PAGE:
Book Image

Mastering Mobile Test Automation

Book Image

Mastering Mobile Test Automation

Overview of this book

Table of Contents (16 chapters)
Mastering Mobile Test Automation
About the Authors
About the Reviewers

Mobile automation testing approaches

In this section, you will understand the different approaches used for automation of a mobile application and their salient points.

There are, broadly speaking, four different approaches or techniques available for mobile application testing automation:

  • Test automation using physically present real devices

  • Test automation using emulators and simulators

  • Mobile web application test automation through the user agent simulation technique

  • Cloud-solutions-based test automation

Automation using real devices

As the name suggests, this technique is based on the usage of real devices that are physically present with the testing automation team. Since this technique is based on the usage of real devices, it is a natural consequence that the Application Under Test (AUT) is also tested over a real network (GSM, CDMA, or Wi-Fi). To establish connectivity of the automation tool with the devices, any of the communication mechanisms, such as USB, Bluetooth, or Wi-Fi can be used; however, the most commonly used and the most reliable one is the USB connection. After the connection is established between the machines on which the automation tool is installed and the Device Under Test (DUT), the automation scripts can capture object properties of the AUT and later, the developed scripts can be executed on other devices as well, but with minor modifications.

There are numerous automation tools, both licensed as well as open source freeware, available for mobile automation. Some commonly used licensed tools are:

  • Experitest SeeTest

  • TestPlant eggPlant Mobile /eggOn

  • Jamo Solutions M-eux Test

  • ZAP-fiX

Prominent tools for Android and iOS automation are:

  • Selenium with solutions such as Selendroid and Appium along with iOS and Android drivers

  • MonkeyTalk (formerly FoneMonkey)

The following are the salient features of this approach:

  • The AUT is accessed on devices either by using a real mobile network or Wi-Fi network and can also be accessed by the Intranet network of the machine to which it is connected

  • The automation testing tool is installed on the desktop that uses the USB or Wi-Fi connectivity to control devices under test

Steps to set up automation

For automation on real devices, scripts are required to be executed on the devices with a USB or Wi-Fi connection to send commands via the execution tool to the devices. The following is a step-by-step description of how to perform the automation on real devices:

  1. Determine the device connectivity solution (USB or Wi-Fi connectivity) based on the available setup. In some cases, USB connectivity is not enabled due to security policies and only in those cases is a Wi-Fi connection utilized.

  2. Identify the tool to be used for the automation based on the tool feasibility study of the application. We will discuss in detail how to conduct a mobile automation tool feasibility study and the parameters that should be considered in subsequent chapters, when we discuss this technique in detail.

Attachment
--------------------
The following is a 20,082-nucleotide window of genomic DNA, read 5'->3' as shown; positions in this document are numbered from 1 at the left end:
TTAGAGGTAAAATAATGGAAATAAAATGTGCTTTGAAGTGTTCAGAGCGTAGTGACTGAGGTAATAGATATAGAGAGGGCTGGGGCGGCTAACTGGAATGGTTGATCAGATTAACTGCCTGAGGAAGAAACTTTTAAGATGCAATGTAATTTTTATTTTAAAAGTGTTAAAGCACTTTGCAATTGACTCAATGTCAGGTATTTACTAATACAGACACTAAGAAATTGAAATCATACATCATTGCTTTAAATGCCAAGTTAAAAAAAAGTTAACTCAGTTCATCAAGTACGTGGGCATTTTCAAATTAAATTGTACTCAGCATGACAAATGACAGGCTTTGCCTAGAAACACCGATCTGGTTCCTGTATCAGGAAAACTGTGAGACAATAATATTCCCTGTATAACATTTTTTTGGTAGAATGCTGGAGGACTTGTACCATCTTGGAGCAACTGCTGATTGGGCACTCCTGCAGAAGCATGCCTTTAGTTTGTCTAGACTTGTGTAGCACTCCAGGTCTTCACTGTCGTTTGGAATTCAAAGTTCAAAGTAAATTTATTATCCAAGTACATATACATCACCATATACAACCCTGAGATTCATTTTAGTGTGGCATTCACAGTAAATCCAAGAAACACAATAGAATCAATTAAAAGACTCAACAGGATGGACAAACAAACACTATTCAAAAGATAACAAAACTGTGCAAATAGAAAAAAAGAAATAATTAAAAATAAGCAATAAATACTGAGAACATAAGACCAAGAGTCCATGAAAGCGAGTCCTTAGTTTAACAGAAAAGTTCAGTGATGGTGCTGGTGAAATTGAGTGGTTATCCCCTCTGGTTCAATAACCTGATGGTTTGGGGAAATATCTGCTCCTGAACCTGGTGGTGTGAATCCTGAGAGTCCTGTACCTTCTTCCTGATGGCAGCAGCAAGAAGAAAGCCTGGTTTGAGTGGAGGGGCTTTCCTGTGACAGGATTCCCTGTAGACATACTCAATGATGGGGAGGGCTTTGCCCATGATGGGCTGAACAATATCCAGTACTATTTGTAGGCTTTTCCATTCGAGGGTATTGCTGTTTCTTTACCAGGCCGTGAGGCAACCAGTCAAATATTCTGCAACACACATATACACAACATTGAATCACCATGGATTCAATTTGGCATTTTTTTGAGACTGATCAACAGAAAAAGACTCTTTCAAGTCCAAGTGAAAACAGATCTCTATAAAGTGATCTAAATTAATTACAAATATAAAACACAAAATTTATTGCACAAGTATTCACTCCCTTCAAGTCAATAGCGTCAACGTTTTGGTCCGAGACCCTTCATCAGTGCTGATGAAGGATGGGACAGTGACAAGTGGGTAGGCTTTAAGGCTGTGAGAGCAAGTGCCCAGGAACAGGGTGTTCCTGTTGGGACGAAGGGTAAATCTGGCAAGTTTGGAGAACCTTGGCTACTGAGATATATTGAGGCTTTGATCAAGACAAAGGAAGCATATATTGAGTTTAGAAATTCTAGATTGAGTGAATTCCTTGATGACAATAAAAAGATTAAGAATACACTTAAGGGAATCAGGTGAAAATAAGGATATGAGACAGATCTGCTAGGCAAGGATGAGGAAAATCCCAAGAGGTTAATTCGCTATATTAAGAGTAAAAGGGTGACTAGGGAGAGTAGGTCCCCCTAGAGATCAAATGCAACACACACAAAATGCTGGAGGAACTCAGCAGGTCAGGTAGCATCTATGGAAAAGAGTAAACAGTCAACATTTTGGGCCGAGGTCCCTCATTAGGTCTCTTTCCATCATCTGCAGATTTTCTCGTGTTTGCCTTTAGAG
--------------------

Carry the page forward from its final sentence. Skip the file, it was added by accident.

3. Procure the required licenses (seat or concurrent) if a licensed tool is selected. License procurement might mean that lengthy agreements need to be signed by both parties, besides arranging for the payment of services such as support. So, this step should be well planned with enough buffer time.

  4. If the existing automation setup is to be leveraged, then an additional license needs to be acquired that corresponds to the tool (such as Quick Test Professional, Quality Center, and more). In some cases, you might also have to integrate the existing automation scripts developed with tools such as Quick Test Professional/Unified Functional Testing along with the automation scripts developed for the mobile. In such a case, the framework already in place needs to be modified.

  5. Install the tools on the automation computer and establish the connectivity with the real devices. Installation may not be as simple as just running an executable file when it comes to mobile automation. There are various network-level settings and additional drivers that are needed to connect the computer and to control various mobile devices from the computer. Hence, all this should be done and planned well in advance.

  6. Script the test cases and execute them on real devices.

Limitations of this automation

This approach has the following limitations:

  • The overall cost can be high as multiple devices are required to be procured for different teams and testers

  • Maintenance and physical security can be an overhead

  • Script maintenance can be delayed if testing cycles are overlapping with functional and automation teams

Emulators-based automation

Emulators are programs that replicate the behavior of a mobile operating system and, to some extent, the device features on a computer. So, in essence, these programs are used to create virtual devices. So, any mobile application can be deployed on such virtual devices and then tested without the use of a real device. Ideally speaking, there are two types of mobile device virtualization programs: emulators and simulators.

From a purely theoretical standpoint, the following are the differences between an emulator and a simulator.